The SEC has specified that some non-private fund assets under management and private fund assets managed by certain related entities must be considered in an adviser’s evaluation of whether it meets the $150 million minimum for reporting on Form PF or whether it will be classified as a large private fund adviser for purposes of Form PF.[6]

Large private fund advisers who manage hedge funds are required to file Form PF within 60 days of the end of each fiscal quarter. Among other information, Form PF obligates large hedge fund advisers to provide data related to exposures and turnover by asset class and geographical concentration. For hedge funds with a net asset value of $500 million or more, Form PF further requires that advisers report certain information relating to each such fund’s exposures, use of leverage, risks and liquidity. Form PF does not require large advisers that manage hedge funds to report position-level information.

Large private fund advisers who manage liquidity funds are required to file Form PF within 15 days of the end of each fiscal quarter. Among other information, Form PF obligates large liquidity fund advisers to provide data related to the types of assets in a liquidity fund’s portfolio and their related risk profiles, as well as the extent to which each liquidity fund complies with Rule 2a-7 under the Investment Company Act of 1940, which relates to registered money market funds.

Large private fund advisers who manage private equity funds are required to file Form PF on an annual basis within 120 days of the end of the fiscal year. Among other information, Form PF obligates large private equity advisers to provide information related to each private equity fund’s use of leverage and bridge financing and investments in financial institutions.

Small Private Fund Advisers

Small private fund advisers must file Form PF once a year, by 120 days after the end of the fiscal year. Small private fund advisers are only required to report limited information regarding the private funds they manage, such as fund size and performance, use of leverage, liquidity and data related to fund investors. Small private fund advisers who manage hedge funds must also report information about their funds’ strategies; use of trading and clearing mechanisms; and exposure to counterparty credit risk.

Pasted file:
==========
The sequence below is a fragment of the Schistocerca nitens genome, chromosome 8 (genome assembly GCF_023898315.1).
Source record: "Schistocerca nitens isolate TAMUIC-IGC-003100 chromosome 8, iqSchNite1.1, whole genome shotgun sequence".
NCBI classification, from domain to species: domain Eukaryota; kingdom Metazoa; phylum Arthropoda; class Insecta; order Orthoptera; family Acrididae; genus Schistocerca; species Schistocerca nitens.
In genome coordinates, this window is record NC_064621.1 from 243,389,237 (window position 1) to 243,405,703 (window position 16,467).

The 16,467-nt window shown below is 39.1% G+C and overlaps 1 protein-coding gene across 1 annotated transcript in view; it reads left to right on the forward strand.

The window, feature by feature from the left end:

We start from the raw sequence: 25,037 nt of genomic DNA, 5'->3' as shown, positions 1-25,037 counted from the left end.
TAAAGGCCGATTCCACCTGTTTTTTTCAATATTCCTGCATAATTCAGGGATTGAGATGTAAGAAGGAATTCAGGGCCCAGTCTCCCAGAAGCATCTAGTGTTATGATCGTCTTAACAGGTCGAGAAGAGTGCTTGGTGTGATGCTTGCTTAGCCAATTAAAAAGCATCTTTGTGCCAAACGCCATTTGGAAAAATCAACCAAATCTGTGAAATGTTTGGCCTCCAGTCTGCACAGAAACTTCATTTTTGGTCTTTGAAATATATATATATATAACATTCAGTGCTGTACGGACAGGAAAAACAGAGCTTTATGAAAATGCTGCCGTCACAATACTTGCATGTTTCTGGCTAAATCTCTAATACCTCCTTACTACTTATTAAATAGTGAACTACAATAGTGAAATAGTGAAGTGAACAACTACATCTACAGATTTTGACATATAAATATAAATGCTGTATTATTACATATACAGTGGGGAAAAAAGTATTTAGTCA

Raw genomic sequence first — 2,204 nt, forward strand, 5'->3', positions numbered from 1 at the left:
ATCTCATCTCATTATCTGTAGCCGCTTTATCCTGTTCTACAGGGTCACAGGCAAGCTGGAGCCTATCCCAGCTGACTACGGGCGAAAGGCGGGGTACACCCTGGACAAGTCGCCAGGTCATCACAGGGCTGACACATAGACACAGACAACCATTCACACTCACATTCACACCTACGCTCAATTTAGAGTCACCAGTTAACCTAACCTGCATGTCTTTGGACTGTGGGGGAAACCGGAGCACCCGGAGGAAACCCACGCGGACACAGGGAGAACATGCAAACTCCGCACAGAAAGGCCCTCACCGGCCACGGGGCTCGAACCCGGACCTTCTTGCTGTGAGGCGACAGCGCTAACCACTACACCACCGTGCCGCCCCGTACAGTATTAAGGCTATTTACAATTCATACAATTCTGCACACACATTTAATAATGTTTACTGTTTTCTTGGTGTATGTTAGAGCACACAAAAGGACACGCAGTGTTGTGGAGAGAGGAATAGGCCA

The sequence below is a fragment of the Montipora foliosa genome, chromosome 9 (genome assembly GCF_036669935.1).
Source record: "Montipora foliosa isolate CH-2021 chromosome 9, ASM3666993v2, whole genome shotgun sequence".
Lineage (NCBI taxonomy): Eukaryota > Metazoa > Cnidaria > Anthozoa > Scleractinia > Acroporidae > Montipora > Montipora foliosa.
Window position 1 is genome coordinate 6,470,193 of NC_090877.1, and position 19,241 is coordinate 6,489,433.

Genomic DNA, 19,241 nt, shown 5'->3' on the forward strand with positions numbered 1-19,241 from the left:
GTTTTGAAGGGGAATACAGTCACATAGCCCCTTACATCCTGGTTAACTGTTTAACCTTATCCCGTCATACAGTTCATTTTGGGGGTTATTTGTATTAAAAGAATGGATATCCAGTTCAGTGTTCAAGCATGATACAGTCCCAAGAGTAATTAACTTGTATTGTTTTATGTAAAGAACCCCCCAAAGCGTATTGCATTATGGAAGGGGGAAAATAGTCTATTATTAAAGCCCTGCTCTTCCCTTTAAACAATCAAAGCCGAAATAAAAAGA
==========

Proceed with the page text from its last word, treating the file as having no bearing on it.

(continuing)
Form PF

The SEC has stated that the information gathered on Form PF is intended to supplement the information provided by advisers on Form ADV.[7] Most private fund advisers will only need to complete section one of the Form, which pertains to all filers. Each of sections two through four of Form PF apply only to a specific type of large private fund adviser.[8] Form PF provides a general instruction section in the form of a number of questions and answers relating to the requirements and mechanics of submitting a filing on Form PF. In addition, Form PF provides a lengthy glossary of terms, which includes applicable cross-references to the Form as well as other sources. Nonetheless, the requirements related to filings on Form PF have elicited apprehension in the private fund industry on account of the extensive amount of new information to be provided.

[1] Sections 1 and 2 of Form PF are a joint filing of the SEC and the CFTC. Subsequent sections of Form PF have only been adopted by the SEC. 

[2] See Rule 4.27 under the Commodity Exchange Act, 7 U.S.C. 1a.

[3] See Rules Implementing Amendments to the Investment Advisers Act of 1940, Advisers Act Release No. 3221 (June 22, 2011), 76 FR 42,950 (July 19, 2011). See also Exemptions for Advisers to Venture Capital Funds, Private Fund Advisers With Less Than $150 Million in Assets Under Management, and Foreign Private Advisers, Advisers Act Release No. 3222 (June 22, 2011), 76 FR 39,646 (July 6, 2011).

[4] Reporting by Investment Advisers to Private Funds and Certain Commodity Pool Operators and Commodity Trading Advisors on Form PF, Advisers Act Release No. 3308 (Oct. 31, 2011), 76 Fed. Reg. 71,128, 71,164 (Nov. 16, 2011) (joint final rules).

[5] Press Release, Securities and Exchange Commission, SEC Approves Confidential Private Fund Risk Reporting (Oct. 26, 2011), available at

[6] See supra note 4 at 71,138.

[7] Id. at 71,129.

[8] For example, Section 2 of Form PF contains questions that must be completed only by large hedge fund advisers, Section 3 contains questions that must be completed only by large liquidity fund advisers and Section 4 contains questions that must be completed only by large private equity fund advisers.


Taylor Brody is an Associate at the law firm of Stradley Ronon Stevens & Young, LLP. She focuses her practice on counseling investment companies and investment advisers in connection with various regulatory, compliance and transactional issues. Ms. Brody assists investment management clients in all aspects of legal representation including researching issues arising under the federal securities laws in connection with the organization and registration of investment companies; drafting and reviewing registration statements and proxy solicitation materials; preparing regulatory filings; and drafting corporate policies and compliance procedures.

Please email the author at with questions about this article.